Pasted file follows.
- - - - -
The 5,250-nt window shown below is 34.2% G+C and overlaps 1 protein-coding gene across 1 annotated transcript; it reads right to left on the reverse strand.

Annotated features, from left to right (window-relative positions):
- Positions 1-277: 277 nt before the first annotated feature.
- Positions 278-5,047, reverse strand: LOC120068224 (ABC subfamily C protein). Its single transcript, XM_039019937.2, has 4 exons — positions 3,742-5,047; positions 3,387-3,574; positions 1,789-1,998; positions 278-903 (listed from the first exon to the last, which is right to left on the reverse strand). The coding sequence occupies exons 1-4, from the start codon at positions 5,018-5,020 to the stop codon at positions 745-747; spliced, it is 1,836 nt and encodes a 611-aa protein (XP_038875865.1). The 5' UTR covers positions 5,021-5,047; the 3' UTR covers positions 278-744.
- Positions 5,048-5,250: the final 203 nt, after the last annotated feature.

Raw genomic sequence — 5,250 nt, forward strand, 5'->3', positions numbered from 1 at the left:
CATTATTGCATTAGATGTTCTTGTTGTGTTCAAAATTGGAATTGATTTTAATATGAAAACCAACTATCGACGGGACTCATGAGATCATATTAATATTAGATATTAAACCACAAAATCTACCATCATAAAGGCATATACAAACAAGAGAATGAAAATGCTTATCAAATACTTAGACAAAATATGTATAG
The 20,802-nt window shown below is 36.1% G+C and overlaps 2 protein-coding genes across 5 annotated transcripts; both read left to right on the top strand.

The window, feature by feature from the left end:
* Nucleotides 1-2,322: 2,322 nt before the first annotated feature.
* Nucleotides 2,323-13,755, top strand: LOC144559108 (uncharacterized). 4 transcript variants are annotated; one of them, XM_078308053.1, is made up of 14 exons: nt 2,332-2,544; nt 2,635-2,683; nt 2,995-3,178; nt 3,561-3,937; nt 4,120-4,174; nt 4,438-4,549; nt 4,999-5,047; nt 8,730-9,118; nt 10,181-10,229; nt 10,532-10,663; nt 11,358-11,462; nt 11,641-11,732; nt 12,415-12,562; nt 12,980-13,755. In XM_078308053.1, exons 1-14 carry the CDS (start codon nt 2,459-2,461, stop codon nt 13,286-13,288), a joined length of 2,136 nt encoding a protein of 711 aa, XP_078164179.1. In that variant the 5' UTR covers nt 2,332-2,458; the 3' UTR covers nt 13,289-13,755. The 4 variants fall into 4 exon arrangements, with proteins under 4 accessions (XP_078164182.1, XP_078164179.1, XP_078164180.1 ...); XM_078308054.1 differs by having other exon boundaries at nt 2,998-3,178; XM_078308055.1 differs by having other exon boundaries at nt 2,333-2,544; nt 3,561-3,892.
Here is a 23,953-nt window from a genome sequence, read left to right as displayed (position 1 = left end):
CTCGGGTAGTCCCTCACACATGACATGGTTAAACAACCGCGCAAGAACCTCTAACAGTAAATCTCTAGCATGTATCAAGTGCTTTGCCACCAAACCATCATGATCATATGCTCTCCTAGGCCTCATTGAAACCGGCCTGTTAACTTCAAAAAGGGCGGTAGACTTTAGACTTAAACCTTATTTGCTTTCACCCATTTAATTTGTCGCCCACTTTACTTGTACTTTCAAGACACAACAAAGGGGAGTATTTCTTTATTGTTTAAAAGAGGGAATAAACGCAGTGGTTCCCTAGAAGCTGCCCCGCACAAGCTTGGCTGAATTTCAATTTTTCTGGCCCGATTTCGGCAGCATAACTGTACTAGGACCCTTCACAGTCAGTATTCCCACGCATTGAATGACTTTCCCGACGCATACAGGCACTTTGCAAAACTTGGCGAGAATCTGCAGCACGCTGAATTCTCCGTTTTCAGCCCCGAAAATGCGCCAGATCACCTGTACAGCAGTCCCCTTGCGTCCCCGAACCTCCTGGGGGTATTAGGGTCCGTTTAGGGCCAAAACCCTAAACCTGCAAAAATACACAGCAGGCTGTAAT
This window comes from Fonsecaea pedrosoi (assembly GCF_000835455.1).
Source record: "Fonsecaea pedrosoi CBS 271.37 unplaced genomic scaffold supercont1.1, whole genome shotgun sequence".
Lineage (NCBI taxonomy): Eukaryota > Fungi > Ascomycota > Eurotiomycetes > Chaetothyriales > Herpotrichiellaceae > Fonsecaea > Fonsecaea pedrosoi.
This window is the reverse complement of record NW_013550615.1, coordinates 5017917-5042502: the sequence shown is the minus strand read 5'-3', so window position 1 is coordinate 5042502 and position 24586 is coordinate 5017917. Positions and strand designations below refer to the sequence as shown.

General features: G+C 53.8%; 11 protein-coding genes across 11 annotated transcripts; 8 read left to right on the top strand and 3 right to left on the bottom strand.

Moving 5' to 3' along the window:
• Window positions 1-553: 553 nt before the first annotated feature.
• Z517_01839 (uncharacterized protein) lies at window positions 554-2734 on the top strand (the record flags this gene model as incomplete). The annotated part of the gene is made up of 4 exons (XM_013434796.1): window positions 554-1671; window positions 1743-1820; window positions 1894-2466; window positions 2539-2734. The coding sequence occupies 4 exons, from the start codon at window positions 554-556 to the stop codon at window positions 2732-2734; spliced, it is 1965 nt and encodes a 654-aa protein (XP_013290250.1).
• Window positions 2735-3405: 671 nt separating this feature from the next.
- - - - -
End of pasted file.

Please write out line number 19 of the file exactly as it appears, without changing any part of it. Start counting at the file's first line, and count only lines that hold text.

Moving 5' to 3' along the window: